I have a strict no-everything-bagel-near-my-MacBook policy, and even then my MacBook's butterfly switch keyboard cuts out from time to time. It's usually the spacebar or another key along the bottom row that starts sticking and stops working. I've been able to return my MacBook's keyboard to full working order by holding it up so the keyboard is nearly vertical and blowing under the stuck key to dislodge the crumb or spec of dirt. And when that fails, I grab my can of compressed air and get to work.
Other butterfly switch operators haven't been so lucky, getting hit with pricey repair bills and filing lawsuits. Apple, finally, has addressed this sticky issue and will repair the keyboard on your MacBook or MacBook Pro for free.
Apple's keyboard service program
Apple now admits that "a small percentage of the keyboards in certain MacBook and MacBook Pro models" may be plagued with sticky or unresponsive keys that make it so letters repeat or don't appear at all. It's introduced a service program to fix your butterfly switch keyboard problems for free.
"Apple or an Apple Authorized Service Provider will examine the customer's device to verify eligibility and then perform the service free of charge," the company says. "Service may involve the replacement of one or more keys or the whole keyboard."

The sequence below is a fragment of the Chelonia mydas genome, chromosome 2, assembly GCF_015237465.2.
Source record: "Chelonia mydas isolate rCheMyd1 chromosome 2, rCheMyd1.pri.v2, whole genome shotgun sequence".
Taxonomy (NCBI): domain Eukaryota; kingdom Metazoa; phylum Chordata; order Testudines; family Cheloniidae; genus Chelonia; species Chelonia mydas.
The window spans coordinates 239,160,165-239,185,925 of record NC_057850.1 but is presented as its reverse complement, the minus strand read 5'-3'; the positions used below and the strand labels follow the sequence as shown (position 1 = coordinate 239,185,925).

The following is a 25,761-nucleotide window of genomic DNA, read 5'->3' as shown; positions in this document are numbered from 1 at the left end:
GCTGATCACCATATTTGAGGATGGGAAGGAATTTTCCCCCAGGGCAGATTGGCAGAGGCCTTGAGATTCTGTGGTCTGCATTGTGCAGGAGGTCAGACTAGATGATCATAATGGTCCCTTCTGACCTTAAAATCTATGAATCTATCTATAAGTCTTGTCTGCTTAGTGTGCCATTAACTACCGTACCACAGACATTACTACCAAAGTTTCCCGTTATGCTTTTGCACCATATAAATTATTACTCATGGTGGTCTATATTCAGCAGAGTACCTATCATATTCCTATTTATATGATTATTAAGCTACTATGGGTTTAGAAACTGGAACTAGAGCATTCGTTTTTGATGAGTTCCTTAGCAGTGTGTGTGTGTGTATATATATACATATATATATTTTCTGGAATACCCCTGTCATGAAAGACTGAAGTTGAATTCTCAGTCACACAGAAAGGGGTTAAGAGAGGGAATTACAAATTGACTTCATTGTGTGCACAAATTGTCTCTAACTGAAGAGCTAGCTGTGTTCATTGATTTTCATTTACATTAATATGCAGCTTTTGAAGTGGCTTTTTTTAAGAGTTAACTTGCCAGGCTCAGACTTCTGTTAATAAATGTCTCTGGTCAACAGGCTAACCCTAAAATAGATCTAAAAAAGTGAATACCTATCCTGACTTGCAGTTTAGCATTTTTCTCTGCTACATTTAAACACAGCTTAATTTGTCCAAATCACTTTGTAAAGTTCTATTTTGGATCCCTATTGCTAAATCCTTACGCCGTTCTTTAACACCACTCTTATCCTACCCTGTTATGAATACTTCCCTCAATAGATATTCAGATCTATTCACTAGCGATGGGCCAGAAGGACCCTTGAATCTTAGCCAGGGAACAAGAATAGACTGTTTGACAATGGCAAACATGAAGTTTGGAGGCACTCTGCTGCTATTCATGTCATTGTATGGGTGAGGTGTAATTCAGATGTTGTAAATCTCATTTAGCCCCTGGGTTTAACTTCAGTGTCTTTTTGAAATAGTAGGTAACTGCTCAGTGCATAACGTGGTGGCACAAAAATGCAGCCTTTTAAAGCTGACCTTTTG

Both the first and second generations of the butterfly switch design are eligible for the service plan:
- MacBook (Retina, 12-inch, Early 2015)
- MacBook (Retina, 12-inch, Early 2016)
- MacBook (Retina, 12-inch, 2017)
- MacBook Pro (13-inch, 2016, Two Thunderbolt 3 Ports)
- MacBook Pro (13-inch, 2017, Two Thunderbolt 3 Ports)
- MacBook Pro (13-inch, 2016, Four Thunderbolt 3 Ports)
- MacBook Pro (13-inch, 2017, Four Thunderbolt 3 Ports)
- MacBook Pro (15-inch, 2016)
- MacBook Pro (15-inch, 2017)
To find your MacBook's model number, click the Apple icon in the top-left corner and choose About This Mac. The model and year is listed on the Overview tab.
You have three options for getting your butterfly switch keyboard repaired: You can find an Apple Authorized Service Provider near you; you can make an appointment and then take your MacBook to an Apple Retail Store; or you can mail your MacBook to the Apple Repair Center. You can get started on the Apple Support site.